From Milwaukee Journal-Sentinel
Venture Seeks Chinese Investment In Wisconsin
Visa Benefit Could Make Metro Area More International
By JOHN SCHMID
Posted: May 28, 2008
Scott Harrison wants Milwaukee to look back in 10 or 15 years and admire the economic contributions of its Chinese community with the same appreciation it reserves for the breweries of a previous generation.
Harrison belongs to a small clutch of investors who on Wednesday launched a private-equity fund that seeks Chinese investment in southeastern Wisconsin. The program uses a federal program that grants U.S. residency rights to qualified foreigners who create at least 10 jobs by investing within the metro area.
Milwaukee entrepreneur Robert Kraft is leading the venture, called FirstPathway Citizenship Fund, which cleared its final legal and bureaucratic hurdles this week.
Kraft and Harrison see the fund as a way to build the Chinese community in Milwaukee, making the city more international and linking it more closely to the movement of people and capital around the world.
If Milwaukee fails to connect with the Asian economy, "the region will be left behind," Kraft said.
The program is administered by the U.S. Department of Homeland Security and deals with a category of visa called the EB-5. While many classes of U.S. visas are oversubscribed - leaving U.S. employers and universities chafing at the inability to recruit workers from abroad - Washington seldom reaches its cap of EB-5 visas.
Qualified investors receive a green card if they invest at least $1 million in the FirstPathway fund, which in turn will plow the funds into projects inside the seven-county immigration-investment zone.
Some have called them "million-dollar visas" because they are meant for wealthy foreigners. The EB-5 program also allows for investors to qualify with $500,000, but that limits their investment into rural or distressed urban zones. Kraft said he wanted the latitude to invest in projects across the area.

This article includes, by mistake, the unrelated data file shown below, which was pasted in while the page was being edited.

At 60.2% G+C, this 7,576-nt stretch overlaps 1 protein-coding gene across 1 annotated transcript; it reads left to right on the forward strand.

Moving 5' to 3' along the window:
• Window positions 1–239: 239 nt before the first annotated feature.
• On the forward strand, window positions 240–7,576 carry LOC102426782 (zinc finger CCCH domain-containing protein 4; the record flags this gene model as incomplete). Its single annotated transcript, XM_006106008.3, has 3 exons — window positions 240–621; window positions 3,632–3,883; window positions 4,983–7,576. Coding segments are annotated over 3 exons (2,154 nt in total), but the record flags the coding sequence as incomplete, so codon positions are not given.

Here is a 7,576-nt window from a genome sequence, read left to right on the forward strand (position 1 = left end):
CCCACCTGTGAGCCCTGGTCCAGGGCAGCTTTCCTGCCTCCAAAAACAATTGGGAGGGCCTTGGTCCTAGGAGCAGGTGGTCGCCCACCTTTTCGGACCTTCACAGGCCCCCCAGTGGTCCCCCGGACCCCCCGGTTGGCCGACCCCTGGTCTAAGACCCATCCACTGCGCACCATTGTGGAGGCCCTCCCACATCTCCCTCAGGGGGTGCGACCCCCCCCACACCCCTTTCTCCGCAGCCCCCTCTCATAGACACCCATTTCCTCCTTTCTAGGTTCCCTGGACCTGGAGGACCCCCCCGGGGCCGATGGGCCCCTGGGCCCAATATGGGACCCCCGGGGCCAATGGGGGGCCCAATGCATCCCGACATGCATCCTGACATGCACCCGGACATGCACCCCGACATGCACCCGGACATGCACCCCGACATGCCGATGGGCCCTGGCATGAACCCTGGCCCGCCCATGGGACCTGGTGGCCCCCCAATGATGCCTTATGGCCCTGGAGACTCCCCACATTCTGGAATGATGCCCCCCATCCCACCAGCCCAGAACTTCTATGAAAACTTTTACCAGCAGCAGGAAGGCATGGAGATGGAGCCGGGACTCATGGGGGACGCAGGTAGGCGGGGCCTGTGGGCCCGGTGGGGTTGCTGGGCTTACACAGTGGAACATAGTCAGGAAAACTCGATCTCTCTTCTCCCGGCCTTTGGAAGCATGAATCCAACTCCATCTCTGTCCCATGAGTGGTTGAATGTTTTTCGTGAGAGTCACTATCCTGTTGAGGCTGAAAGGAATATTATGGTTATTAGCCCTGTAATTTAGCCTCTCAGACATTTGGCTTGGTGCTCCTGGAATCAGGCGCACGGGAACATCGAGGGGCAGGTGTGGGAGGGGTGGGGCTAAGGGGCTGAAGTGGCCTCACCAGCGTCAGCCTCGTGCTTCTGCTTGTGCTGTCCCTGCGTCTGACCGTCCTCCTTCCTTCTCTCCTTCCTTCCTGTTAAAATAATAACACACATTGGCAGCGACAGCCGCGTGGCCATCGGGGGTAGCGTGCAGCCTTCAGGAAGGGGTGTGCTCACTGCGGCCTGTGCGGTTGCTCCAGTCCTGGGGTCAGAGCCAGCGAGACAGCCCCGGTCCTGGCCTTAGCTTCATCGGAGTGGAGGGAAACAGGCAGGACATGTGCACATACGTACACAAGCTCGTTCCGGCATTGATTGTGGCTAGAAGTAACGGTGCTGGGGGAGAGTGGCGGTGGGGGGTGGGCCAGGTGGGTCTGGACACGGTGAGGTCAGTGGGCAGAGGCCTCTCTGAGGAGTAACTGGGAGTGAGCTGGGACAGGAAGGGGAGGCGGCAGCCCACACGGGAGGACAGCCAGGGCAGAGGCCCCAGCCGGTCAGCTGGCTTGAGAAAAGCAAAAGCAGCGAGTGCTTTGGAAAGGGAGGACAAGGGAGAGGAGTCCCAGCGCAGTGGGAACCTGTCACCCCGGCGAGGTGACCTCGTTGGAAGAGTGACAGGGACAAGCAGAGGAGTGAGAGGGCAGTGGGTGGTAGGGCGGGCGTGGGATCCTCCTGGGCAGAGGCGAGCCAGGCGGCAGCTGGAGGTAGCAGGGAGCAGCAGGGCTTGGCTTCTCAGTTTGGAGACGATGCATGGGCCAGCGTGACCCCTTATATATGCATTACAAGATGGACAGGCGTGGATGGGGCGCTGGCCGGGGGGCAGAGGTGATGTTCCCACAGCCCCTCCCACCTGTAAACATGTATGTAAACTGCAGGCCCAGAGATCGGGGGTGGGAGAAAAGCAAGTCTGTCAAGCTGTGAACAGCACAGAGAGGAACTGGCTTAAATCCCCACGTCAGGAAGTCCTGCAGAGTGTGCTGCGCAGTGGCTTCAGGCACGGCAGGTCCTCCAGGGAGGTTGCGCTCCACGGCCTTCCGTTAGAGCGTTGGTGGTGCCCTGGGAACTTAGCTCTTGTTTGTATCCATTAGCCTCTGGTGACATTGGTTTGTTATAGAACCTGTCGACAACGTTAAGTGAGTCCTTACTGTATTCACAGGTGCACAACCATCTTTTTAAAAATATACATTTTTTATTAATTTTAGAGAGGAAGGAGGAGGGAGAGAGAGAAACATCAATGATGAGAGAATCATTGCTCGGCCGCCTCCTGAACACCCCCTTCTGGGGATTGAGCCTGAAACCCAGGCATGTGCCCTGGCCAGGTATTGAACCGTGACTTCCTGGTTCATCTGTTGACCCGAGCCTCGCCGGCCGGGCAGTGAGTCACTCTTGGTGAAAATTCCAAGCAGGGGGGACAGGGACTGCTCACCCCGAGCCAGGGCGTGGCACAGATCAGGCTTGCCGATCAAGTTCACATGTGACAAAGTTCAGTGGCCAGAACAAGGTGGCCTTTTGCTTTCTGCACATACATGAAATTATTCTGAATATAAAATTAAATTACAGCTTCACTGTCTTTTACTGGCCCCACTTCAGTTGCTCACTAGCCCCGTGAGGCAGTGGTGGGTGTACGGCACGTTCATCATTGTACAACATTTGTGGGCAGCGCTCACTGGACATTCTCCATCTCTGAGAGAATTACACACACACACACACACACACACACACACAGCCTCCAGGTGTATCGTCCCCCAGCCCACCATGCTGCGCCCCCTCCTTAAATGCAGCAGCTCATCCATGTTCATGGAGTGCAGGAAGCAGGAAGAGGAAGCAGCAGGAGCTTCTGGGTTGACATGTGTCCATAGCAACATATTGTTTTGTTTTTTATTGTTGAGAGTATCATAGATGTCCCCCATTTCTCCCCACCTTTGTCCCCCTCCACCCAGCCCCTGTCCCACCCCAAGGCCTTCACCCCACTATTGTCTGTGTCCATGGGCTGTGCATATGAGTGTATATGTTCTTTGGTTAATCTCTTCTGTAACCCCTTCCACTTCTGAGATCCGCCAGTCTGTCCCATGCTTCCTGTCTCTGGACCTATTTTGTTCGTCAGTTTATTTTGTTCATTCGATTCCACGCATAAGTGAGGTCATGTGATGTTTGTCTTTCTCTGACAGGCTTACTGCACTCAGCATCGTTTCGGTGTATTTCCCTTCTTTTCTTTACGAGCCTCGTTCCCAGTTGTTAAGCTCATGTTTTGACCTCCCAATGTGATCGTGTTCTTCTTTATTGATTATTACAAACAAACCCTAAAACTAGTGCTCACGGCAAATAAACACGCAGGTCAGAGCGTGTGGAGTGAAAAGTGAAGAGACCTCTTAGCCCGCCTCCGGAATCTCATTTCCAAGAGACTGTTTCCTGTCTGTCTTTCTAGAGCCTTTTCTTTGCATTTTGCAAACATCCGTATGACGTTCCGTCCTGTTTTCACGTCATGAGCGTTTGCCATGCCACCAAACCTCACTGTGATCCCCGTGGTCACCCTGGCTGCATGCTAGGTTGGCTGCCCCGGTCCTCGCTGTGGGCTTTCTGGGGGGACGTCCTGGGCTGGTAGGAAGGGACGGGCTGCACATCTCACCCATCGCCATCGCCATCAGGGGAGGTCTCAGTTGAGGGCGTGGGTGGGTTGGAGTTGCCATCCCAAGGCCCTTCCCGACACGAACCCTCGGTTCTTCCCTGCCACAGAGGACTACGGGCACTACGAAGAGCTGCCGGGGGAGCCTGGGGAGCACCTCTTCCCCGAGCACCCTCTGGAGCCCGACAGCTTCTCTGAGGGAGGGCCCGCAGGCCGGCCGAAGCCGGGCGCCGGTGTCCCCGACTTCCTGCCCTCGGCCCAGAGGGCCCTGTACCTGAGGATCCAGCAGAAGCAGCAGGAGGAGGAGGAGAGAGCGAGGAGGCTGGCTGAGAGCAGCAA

Harrison, a former station chief for the Central Intelligence Agency in Beijing, runs a consultancy in China and will help set up offices in Beijing, Shanghai and Hong Kong to line up investors for the fund.
"Now, for the first time in Chinese history, they have that feeling of the American Dream," Harrison said.
He said those who will seek the visas will be "well educated and driven," drawn by America's world-class universities for their children as well. "That's where you get your growth in creating a Chinese community," Harrison said.
Harrison said Chinese firms have begun to explore buying American firms in a reversal of conventional trends.
"This is a great tool for economic development," he said.
The U.S. has 17 active EB-5 zones, but Milwaukee's is the only one in the Midwest that is meant for urban and industrial investment. The closest are in Iowa and South Dakota, and both of those are meant for rural and agricultural investment.
In This Section
- Asian Funds Sought For Redevelopment
- Greenbacks in Return for Green Cards
- Milwaukee Banking on Basketball Player
- Attracting Chinese Investment
- Venture Seeks Chinese Investment
- Local Business Leaders Give Olympic Insight
- United Hemispheres Magazine
- The Chinese are 'changing us'
- Yijun Tang Hosts Milwaukee Delegation
- US Investment Emigration Gains in Popularity Rapidly
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